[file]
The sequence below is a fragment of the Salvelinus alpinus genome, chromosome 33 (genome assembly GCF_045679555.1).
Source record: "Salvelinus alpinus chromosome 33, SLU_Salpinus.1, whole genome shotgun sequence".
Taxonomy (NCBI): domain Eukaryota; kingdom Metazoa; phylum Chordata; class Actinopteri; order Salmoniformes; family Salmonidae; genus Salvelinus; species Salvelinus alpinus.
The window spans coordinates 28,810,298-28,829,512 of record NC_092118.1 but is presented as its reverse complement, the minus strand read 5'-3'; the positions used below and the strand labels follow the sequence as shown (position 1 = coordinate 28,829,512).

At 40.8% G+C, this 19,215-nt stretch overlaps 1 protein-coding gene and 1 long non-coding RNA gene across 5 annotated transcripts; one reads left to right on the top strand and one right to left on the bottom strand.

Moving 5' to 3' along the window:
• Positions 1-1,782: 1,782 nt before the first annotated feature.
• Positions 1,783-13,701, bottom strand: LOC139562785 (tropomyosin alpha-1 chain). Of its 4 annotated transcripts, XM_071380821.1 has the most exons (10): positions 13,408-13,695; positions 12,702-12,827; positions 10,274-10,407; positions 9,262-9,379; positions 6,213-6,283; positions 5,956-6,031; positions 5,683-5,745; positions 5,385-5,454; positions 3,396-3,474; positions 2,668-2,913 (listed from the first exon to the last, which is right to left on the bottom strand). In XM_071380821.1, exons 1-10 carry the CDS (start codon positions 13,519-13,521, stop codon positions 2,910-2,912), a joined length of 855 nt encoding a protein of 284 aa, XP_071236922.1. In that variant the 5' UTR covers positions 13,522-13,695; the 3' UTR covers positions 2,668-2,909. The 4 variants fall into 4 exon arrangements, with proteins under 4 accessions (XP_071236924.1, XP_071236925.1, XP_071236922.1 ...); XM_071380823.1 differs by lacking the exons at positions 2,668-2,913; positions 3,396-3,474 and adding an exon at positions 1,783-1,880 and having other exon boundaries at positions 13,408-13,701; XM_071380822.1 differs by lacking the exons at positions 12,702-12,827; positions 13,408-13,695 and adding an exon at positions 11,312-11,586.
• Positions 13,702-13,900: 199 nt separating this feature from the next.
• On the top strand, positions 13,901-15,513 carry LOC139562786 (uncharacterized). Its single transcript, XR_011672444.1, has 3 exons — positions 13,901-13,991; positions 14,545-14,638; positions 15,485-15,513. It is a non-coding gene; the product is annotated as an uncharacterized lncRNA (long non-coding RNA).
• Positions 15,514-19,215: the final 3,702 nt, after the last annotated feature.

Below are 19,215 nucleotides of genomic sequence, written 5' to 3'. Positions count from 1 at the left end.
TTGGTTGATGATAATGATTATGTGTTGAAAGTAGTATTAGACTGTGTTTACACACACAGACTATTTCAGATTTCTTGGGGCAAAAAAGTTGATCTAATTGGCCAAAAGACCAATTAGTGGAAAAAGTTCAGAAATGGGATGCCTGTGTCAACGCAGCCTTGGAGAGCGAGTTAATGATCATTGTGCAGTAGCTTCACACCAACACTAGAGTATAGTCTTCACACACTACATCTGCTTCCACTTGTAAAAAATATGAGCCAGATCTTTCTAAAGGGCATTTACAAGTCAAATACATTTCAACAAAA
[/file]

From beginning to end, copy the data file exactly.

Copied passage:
The sequence below is a fragment of the Salvelinus alpinus genome, chromosome 33 (genome assembly GCF_045679555.1).
Source record: "Salvelinus alpinus chromosome 33, SLU_Salpinus.1, whole genome shotgun sequence".
Taxonomy (NCBI): domain Eukaryota; kingdom Metazoa; phylum Chordata; class Actinopteri; order Salmoniformes; family Salmonidae; genus Salvelinus; species Salvelinus alpinus.
The window spans coordinates 28,810,298-28,829,512 of record NC_092118.1 but is presented as its reverse complement, the minus strand read 5'-3'; the positions used below and the strand labels follow the sequence as shown (position 1 = coordinate 28,829,512).

At 40.8% G+C, this 19,215-nt stretch overlaps 1 protein-coding gene and 1 long non-coding RNA gene across 5 annotated transcripts; one reads left to right on the top strand and one right to left on the bottom strand.

Moving 5' to 3' along the window:
• Positions 1-1,782: 1,782 nt before the first annotated feature.
• Positions 1,783-13,701, bottom strand: LOC139562785 (tropomyosin alpha-1 chain). Of its 4 annotated transcripts, XM_071380821.1 has the most exons (10): positions 13,408-13,695; positions 12,702-12,827; positions 10,274-10,407; positions 9,262-9,379; positions 6,213-6,283; positions 5,956-6,031; positions 5,683-5,745; positions 5,385-5,454; positions 3,396-3,474; positions 2,668-2,913 (listed from the first exon to the last, which is right to left on the bottom strand). In XM_071380821.1, exons 1-10 carry the CDS (start codon positions 13,519-13,521, stop codon positions 2,910-2,912), a joined length of 855 nt encoding a protein of 284 aa, XP_071236922.1. In that variant the 5' UTR covers positions 13,522-13,695; the 3' UTR covers positions 2,668-2,909. The 4 variants fall into 4 exon arrangements, with proteins under 4 accessions (XP_071236924.1, XP_071236925.1, XP_071236922.1 ...); XM_071380823.1 differs by lacking the exons at positions 2,668-2,913; positions 3,396-3,474 and adding an exon at positions 1,783-1,880 and having other exon boundaries at positions 13,408-13,701; XM_071380822.1 differs by lacking the exons at positions 12,702-12,827; positions 13,408-13,695 and adding an exon at positions 11,312-11,586.
• Positions 13,702-13,900: 199 nt separating this feature from the next.
• On the top strand, positions 13,901-15,513 carry LOC139562786 (uncharacterized). Its single transcript, XR_011672444.1, has 3 exons — positions 13,901-13,991; positions 14,545-14,638; positions 15,485-15,513. It is a non-coding gene; the product is annotated as an uncharacterized lncRNA (long non-coding RNA).
• Positions 15,514-19,215: the final 3,702 nt, after the last annotated feature.

Below are 19,215 nucleotides of genomic sequence, written 5' to 3'. Positions count from 1 at the left end.
TTGGTTGATGATAATGATTATGTGTTGAAAGTAGTATTAGACTGTGTTTACACACACAGACTATTTCAGATTTCTTGGGGCAAAAAAGTTGATCTAATTGGCCAAAAGACCAATTAGTGGAAAAAGTTCAGAAATGGGATGCCTGTGTCAACGCAGCCTTGGAGAGCGAGTTAATGATCATTGTGCAGTAGCTTCACACCAACACTAGAGTATAGTCTTCACACACTACATCTGCTTCCACTTGTAAAAAATATGAGCCAGATCTTTCTAAAGGGCATTTACAAGTCAAATACATTTCAACAAAA